Replacing transcriptionists with physicians is a fool’s bargain

Replacing transcriptionists with physicians is a fools bargain

My general internal medicine practice is equidistant from the three academic institutions and a Veterans Administration facility, and thus I have patients who receive primary, secondary and tertiary care at each of these institutions.

The notes I receive back from one of these organizations are hands down the best of the four institutions. These notes are personal, concise, precise and clear. If the patient had a complicated outpatient work-up the communicating physician will send a problem-oriented summary of the patient’s symptoms, the work-up, the conclusion and the recommended next steps. There is a clinical narrative with clear communication of the patient’s unique story and the medical decision-making. Furthermore if the patient saw more than one physician, the note I receive integrates the impressions of all of the physicians.

For my patients hospitalized at this institution I especially value the discharge medication list, which is broken down into fields for continued medications, modified medications, new medications and discontinued medications. In most circumstances the patient has also received a copy of the inpatient and outpatient notes and the medication list.

From the other organizations the communication is rather more like a “ransom note,” a multi-font collection of structured text entries, pieced together with imported labs and x-ray results into a hard-to-read document, typically 6 pages of structured text, with an emphasis on billing justification and compliance language. Scanning through these lengthy documents for the “meat” of the note I struggle to find a coherent story (but I readily see what type of learner the patient is, and what part of the visit the attending was present for and other billing and compliance information.) Three different EHRs are represented. Here is a typical emergency room note:

The patient presents with palpitations. The onset was just prior to arrival. The course/duration of symptoms is resolved. Character of symptoms skipping beats. The degree at present is none. The exacerbating factors is none. Risk factors consist of none. Prior episodes: none. Therapy today: none. Associated symptoms: near syncope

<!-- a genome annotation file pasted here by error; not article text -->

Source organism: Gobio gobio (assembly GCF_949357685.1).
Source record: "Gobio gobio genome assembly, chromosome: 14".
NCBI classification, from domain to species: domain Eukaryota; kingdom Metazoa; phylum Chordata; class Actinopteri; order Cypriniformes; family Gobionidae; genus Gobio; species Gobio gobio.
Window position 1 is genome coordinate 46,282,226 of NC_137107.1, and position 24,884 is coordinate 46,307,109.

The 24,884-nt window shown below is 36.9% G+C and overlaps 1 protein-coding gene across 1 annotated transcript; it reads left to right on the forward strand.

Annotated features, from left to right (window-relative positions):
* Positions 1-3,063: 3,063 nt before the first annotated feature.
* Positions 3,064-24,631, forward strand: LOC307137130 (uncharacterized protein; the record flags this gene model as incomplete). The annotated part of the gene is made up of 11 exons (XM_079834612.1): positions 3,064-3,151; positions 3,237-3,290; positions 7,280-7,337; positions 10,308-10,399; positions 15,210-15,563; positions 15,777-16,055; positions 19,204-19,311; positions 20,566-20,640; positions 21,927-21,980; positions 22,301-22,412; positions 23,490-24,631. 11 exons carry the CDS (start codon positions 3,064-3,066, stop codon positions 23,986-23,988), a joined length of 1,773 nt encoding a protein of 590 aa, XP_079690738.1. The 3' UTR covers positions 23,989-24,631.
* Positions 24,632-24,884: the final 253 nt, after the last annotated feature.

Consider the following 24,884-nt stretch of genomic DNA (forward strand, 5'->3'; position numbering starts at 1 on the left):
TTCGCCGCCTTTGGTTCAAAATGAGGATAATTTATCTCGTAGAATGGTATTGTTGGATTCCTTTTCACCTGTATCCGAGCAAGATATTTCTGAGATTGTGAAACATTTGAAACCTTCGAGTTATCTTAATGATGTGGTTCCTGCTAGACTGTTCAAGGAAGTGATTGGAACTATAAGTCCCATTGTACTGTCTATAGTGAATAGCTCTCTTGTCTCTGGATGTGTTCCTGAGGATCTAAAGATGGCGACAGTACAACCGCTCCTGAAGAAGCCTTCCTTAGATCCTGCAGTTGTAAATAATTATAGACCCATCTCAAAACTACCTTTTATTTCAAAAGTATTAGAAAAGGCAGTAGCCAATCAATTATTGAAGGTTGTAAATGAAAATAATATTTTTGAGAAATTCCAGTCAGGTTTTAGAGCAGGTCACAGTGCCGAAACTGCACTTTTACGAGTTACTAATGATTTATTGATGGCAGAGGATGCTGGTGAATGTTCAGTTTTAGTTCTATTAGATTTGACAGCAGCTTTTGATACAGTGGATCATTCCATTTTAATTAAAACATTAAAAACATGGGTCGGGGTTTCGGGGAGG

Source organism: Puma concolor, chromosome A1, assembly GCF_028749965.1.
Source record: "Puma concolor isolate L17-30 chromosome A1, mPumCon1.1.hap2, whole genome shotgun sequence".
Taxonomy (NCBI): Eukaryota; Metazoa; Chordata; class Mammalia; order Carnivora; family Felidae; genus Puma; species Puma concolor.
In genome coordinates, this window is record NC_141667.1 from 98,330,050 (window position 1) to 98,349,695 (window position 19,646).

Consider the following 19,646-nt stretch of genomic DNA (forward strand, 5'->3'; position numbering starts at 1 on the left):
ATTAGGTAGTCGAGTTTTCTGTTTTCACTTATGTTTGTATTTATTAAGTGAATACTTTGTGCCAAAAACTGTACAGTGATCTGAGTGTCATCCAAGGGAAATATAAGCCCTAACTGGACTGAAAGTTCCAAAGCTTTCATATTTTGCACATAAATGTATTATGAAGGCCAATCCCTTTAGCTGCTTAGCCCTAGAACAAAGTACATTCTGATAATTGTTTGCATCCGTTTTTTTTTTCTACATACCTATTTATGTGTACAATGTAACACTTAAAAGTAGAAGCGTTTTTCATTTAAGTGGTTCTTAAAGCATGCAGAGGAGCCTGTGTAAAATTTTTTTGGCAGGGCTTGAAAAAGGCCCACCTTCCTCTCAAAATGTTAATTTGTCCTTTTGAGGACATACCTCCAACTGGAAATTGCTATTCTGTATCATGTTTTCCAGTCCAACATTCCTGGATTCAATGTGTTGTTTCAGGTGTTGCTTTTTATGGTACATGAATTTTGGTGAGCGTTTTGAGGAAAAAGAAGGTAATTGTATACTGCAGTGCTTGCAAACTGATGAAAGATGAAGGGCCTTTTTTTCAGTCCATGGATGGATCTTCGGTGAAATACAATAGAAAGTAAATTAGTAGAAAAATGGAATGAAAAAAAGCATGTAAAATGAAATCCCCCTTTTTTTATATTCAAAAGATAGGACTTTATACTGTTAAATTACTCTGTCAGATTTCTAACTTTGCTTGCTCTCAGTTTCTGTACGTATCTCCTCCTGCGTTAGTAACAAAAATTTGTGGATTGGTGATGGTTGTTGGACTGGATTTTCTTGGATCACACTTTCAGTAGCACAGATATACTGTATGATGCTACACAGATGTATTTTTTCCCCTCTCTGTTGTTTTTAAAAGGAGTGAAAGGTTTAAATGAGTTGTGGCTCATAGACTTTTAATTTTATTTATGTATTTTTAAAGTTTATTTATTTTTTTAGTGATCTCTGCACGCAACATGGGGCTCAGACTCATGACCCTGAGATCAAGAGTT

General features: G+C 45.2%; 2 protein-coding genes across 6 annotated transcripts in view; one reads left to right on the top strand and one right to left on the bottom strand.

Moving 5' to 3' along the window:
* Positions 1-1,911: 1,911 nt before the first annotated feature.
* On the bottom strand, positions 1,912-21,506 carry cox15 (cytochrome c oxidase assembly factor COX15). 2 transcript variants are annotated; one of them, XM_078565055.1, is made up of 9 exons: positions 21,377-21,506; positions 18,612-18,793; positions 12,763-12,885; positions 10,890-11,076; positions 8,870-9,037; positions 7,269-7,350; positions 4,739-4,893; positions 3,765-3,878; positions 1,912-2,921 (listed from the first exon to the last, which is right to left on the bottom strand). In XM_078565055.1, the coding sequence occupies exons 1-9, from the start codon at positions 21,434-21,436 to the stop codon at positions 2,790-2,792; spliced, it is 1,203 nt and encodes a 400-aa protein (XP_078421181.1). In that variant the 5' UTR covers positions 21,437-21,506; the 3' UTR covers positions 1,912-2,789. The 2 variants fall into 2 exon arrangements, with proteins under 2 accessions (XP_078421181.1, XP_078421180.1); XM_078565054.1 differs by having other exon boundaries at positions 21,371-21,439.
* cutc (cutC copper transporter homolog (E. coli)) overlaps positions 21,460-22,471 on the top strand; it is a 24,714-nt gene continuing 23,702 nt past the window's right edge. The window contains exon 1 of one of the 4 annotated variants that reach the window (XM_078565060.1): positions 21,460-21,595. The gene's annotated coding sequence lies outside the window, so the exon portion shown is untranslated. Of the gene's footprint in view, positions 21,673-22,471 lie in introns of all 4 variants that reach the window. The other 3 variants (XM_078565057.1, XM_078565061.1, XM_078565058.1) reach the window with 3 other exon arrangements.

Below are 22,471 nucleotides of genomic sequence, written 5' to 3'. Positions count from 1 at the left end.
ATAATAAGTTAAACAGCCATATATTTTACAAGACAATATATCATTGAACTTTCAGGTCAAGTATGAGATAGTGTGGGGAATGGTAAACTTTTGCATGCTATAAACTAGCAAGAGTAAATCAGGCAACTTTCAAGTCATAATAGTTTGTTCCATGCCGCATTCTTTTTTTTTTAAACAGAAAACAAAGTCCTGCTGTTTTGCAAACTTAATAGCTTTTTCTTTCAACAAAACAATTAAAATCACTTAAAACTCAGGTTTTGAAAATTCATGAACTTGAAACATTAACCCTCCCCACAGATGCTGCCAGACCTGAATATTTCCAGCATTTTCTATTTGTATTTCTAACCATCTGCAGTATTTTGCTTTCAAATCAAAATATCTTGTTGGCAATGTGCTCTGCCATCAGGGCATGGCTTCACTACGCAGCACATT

Transcriptionists are being replaced by physicians for cost reduction, a calculus that doesn’t consider reductions in patient safety and quality, or lost physician productivity and well-being.

This “savings” in transcription costs also comes at a cost to the clinicians who subsequently read through multiple pages of low value text to find the kernel of useful information. And because the person documenting the care spent considerable time processing through the drop down boxes, less effort has been applied to the assessment and plan, often leaving the receiving physician in the dark when trying to pick up the thread of care.

I have always appreciated the care my patients receive at the first institution, not just for the care itself, but for the systematic, reliable communication I receive back about my patients. I recognize that having one physician summarize complicated care across many specialties, and having dictated notes is an expense, but it is an expense that makes a difference in the care of patients. Replacing transcriptionists with physicians is a fool’s bargain.

Christine Sinsky is an internal medicine physician who blogs at Sinsky Healthcare Innovations

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  • LeoHolmMD

    “Ransom note” nails it at so many levels.

  • buzzkillerjsmith

    A fool’s bargain? Perhaps you’re just not seeing the big picture here.

    A fool’s bargain only if you care about medical care. If you care about profit, it is a genius’s bargain since it makes doctors do work for free. So what if it’s an important job done poorly? CorpMed won’t look a gift doc in the mouth.

    • James O’Brien, M.D.

      For it to be a fool’s bargain, the fools (us) would have had to participate in the bargain. I would call it a pawn’s destiny.